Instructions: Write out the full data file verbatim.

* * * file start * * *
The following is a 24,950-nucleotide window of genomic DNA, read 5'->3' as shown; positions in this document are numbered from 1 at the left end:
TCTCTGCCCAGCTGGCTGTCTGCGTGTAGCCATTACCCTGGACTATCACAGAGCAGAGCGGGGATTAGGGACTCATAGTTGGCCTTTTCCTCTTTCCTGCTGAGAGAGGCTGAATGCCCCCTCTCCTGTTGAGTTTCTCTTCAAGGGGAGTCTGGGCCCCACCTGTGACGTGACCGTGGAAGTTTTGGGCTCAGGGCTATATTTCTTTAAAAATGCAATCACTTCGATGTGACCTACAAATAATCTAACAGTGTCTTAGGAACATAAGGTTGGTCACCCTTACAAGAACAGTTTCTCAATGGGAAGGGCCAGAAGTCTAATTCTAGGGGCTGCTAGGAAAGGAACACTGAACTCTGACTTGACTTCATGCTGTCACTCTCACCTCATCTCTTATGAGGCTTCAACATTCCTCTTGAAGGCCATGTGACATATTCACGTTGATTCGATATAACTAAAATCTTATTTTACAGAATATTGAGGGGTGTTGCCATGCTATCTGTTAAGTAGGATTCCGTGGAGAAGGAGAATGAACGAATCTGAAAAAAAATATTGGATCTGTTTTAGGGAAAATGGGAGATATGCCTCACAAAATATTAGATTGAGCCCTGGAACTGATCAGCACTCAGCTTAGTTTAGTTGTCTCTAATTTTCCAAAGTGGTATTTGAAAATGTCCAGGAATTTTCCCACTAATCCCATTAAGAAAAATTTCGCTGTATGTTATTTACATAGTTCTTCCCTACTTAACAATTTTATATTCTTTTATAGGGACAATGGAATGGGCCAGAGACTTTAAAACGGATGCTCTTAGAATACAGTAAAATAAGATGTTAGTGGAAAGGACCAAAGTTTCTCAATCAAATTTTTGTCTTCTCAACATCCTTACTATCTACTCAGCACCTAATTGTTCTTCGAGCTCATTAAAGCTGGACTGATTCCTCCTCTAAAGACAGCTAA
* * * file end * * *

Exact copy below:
The following is a 24,950-nucleotide window of genomic DNA, read 5'->3' as shown; positions in this document are numbered from 1 at the left end:
TCTCTGCCCAGCTGGCTGTCTGCGTGTAGCCATTACCCTGGACTATCACAGAGCAGAGCGGGGATTAGGGACTCATAGTTGGCCTTTTCCTCTTTCCTGCTGAGAGAGGCTGAATGCCCCCTCTCCTGTTGAGTTTCTCTTCAAGGGGAGTCTGGGCCCCACCTGTGACGTGACCGTGGAAGTTTTGGGCTCAGGGCTATATTTCTTTAAAAATGCAATCACTTCGATGTGACCTACAAATAATCTAACAGTGTCTTAGGAACATAAGGTTGGTCACCCTTACAAGAACAGTTTCTCAATGGGAAGGGCCAGAAGTCTAATTCTAGGGGCTGCTAGGAAAGGAACACTGAACTCTGACTTGACTTCATGCTGTCACTCTCACCTCATCTCTTATGAGGCTTCAACATTCCTCTTGAAGGCCATGTGACATATTCACGTTGATTCGATATAACTAAAATCTTATTTTACAGAATATTGAGGGGTGTTGCCATGCTATCTGTTAAGTAGGATTCCGTGGAGAAGGAGAATGAACGAATCTGAAAAAAAATATTGGATCTGTTTTAGGGAAAATGGGAGATATGCCTCACAAAATATTAGATTGAGCCCTGGAACTGATCAGCACTCAGCTTAGTTTAGTTGTCTCTAATTTTCCAAAGTGGTATTTGAAAATGTCCAGGAATTTTCCCACTAATCCCATTAAGAAAAATTTCGCTGTATGTTATTTACATAGTTCTTCCCTACTTAACAATTTTATATTCTTTTATAGGGACAATGGAATGGGCCAGAGACTTTAAAACGGATGCTCTTAGAATACAGTAAAATAAGATGTTAGTGGAAAGGACCAAAGTTTCTCAATCAAATTTTTGTCTTCTCAACATCCTTACTATCTACTCAGCACCTAATTGTTCTTCGAGCTCATTAAAGCTGGACTGATTCCTCCTCTAAAGACAGCTAA